On Spiritual Leadership

It is far better to weather the storms upfront, during the selection process, than face years of unresolved conflict if unqualifed leaders take their place on the team. The standards of spiritual leadership cannot be compromised if you expect to enjoy fruitful years of ministry in a loving, growing community of like-minded teammates.

On Conflict as a Pastor

You know, there will always be cellar voices in the church. For them, nothing you ever do will be good enough, nothing will ever be right. But then there will always be balcony voices. They love everything...all the time...they take great pleasure in pumping you up. Still, the truth always tend to be on the main floor.

Who we are before God matters far more than what we want others to think of us.

As a pastor you are not called to protect and defend yourself but to proclaim Christ. If you succeed in destroying your attacker, then you have failed to shepherd someone in your flock.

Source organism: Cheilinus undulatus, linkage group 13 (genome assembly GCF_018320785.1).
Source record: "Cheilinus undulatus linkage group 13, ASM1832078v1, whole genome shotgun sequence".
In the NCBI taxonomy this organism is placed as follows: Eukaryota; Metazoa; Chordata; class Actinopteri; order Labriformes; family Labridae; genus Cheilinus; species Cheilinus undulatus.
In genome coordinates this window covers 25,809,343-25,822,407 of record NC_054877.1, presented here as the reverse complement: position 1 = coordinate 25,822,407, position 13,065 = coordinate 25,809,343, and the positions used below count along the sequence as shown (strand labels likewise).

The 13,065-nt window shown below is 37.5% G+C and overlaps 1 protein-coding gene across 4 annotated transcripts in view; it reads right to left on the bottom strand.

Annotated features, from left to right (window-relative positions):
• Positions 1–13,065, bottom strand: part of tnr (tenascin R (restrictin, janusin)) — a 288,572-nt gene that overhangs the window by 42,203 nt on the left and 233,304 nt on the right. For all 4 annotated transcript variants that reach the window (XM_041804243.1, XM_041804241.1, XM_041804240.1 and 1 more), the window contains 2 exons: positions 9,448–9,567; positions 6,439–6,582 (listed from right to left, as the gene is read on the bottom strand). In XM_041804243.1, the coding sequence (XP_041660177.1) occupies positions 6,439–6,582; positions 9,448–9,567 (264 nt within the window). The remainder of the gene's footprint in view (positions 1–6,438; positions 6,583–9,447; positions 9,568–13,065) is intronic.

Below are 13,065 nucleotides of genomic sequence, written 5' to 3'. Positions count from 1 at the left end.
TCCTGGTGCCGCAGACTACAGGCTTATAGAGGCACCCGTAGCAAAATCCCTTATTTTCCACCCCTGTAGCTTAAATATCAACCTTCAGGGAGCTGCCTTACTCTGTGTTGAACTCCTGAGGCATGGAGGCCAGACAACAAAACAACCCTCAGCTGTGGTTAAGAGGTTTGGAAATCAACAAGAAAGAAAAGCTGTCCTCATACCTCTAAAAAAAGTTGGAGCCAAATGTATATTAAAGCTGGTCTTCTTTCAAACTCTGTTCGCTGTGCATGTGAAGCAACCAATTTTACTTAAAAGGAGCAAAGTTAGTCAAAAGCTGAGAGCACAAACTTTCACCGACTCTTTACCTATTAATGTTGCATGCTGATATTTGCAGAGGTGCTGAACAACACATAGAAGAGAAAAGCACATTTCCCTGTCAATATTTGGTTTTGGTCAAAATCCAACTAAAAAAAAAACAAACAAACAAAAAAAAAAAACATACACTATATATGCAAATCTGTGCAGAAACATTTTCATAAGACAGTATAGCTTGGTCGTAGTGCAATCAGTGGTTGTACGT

Your role as a pastor is to lead the entire flock, not just those who agree with you...Although you cannot keep others from seeing you as their enemy, you can determine to never reciprocate and view them that way.

In light of eternity, how big a deal is it that not everyone likes who you are and what you do?

Although you are committed to the flock allotted to you, and you love them all, your primary calling is to serve Christ and enjoy His favor, not to serve in such a way that you curry the favor of the crowd. No one likes to do things that consistently upset people, but the bottom line is that we are not in ministry for the applause and approval of the people we serve. We are to be devoted to Christ first and foremost. It is for Christ that we do what we do, and it is ultimately to him that we will answer.

So if you know that you are doing what he wants, and as a result you stir up the ire of those around you, so be it. Basing your ministry on the eternal truth and unchanging principles of God's Word will seldom be without critics, of for that matter seldom ever be popular. But it is the Lord Jesus Christ whom we serve, and if he himself was hated, why should we be surprised when we run into opposition as well?